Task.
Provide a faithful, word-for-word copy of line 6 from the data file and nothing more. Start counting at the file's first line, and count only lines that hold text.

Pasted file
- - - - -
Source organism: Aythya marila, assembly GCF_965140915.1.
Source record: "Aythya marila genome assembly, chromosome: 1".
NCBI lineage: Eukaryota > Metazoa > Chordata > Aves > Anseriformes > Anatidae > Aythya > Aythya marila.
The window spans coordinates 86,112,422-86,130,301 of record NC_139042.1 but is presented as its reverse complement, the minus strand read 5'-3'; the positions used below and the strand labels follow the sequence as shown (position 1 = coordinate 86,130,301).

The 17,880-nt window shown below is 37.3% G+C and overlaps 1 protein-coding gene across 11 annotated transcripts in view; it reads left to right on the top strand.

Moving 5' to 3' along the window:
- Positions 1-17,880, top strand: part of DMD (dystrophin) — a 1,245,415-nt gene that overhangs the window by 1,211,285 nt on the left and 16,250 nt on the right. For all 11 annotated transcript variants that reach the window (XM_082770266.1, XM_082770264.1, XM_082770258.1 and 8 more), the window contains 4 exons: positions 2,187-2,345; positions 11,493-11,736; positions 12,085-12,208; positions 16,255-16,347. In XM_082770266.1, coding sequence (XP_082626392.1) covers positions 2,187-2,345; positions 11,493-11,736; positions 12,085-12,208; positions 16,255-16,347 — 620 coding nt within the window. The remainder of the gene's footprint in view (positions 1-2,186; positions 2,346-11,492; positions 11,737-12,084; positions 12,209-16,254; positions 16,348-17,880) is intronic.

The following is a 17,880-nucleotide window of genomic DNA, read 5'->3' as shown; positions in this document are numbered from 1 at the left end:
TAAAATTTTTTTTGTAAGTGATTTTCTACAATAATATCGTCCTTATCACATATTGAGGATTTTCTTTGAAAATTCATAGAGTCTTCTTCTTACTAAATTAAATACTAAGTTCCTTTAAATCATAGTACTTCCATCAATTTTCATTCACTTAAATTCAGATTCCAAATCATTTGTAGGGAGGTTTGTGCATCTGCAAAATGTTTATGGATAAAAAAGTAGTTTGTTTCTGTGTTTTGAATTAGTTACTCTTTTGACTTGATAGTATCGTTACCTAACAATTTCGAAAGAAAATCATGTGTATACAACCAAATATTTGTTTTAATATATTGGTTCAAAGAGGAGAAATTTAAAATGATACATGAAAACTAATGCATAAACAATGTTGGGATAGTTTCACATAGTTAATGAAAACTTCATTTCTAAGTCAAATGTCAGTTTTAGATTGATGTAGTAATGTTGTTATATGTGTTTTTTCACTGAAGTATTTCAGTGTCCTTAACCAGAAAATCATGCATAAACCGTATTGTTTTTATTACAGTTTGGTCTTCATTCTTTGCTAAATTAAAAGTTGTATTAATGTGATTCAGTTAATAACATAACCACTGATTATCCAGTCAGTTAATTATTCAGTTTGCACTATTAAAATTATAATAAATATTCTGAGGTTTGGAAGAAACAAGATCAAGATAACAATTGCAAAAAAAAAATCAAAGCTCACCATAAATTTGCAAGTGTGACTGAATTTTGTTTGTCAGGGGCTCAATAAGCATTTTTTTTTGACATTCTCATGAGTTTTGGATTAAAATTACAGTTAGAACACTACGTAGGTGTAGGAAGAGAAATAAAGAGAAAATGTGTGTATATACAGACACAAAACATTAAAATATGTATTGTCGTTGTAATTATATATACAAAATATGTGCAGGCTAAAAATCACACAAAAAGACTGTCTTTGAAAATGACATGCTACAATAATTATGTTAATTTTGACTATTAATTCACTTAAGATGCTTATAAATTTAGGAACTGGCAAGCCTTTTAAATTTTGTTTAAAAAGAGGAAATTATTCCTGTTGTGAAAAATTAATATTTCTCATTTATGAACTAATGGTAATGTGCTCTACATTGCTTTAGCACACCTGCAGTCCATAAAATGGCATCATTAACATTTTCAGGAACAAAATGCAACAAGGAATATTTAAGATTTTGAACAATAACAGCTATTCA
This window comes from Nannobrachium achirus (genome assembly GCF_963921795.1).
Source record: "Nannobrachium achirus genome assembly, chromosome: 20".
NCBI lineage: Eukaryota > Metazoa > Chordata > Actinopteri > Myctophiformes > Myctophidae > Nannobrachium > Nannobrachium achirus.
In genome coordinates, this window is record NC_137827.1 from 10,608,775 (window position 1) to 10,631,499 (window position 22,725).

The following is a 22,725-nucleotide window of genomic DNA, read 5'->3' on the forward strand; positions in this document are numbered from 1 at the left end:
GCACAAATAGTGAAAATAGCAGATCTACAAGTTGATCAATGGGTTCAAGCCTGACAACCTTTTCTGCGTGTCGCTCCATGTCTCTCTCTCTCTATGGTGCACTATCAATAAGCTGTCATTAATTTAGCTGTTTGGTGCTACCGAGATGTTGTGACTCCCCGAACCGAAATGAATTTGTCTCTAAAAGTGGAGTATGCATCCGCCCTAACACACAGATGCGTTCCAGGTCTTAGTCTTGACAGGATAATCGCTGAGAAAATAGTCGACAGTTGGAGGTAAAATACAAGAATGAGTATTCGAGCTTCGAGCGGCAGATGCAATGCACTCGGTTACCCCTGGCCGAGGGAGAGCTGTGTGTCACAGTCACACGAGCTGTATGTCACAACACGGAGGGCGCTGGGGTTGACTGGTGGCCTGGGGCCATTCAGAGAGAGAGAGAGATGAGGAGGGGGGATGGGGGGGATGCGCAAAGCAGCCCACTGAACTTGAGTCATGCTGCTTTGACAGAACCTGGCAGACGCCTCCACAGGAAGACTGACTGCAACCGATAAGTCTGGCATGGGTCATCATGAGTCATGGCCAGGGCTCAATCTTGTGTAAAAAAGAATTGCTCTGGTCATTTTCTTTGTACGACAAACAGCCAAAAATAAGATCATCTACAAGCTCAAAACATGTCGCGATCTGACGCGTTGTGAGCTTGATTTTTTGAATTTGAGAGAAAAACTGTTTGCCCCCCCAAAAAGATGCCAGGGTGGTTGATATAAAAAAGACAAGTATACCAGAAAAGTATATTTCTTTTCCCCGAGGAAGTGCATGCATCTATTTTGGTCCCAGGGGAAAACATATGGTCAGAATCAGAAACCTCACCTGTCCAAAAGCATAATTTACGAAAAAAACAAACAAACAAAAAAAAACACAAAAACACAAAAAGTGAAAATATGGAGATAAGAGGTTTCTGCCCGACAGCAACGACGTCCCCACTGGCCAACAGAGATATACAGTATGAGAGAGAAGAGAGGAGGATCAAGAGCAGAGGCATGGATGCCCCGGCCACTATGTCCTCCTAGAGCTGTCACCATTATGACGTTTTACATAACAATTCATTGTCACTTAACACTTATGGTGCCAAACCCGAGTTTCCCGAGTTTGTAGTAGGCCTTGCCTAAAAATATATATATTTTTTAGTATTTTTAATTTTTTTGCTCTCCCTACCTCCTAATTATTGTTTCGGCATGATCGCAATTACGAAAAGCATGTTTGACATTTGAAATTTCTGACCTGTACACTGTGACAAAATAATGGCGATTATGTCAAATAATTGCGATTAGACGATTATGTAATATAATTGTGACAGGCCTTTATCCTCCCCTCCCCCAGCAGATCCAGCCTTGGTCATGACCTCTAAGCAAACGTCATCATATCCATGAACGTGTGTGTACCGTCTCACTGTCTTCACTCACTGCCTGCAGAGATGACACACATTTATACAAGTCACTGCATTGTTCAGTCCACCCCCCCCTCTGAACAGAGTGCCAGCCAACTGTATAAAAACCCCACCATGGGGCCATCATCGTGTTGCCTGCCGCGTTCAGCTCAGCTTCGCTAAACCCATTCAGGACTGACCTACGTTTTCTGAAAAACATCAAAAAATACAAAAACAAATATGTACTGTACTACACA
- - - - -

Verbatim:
Moving 5' to 3' along the window: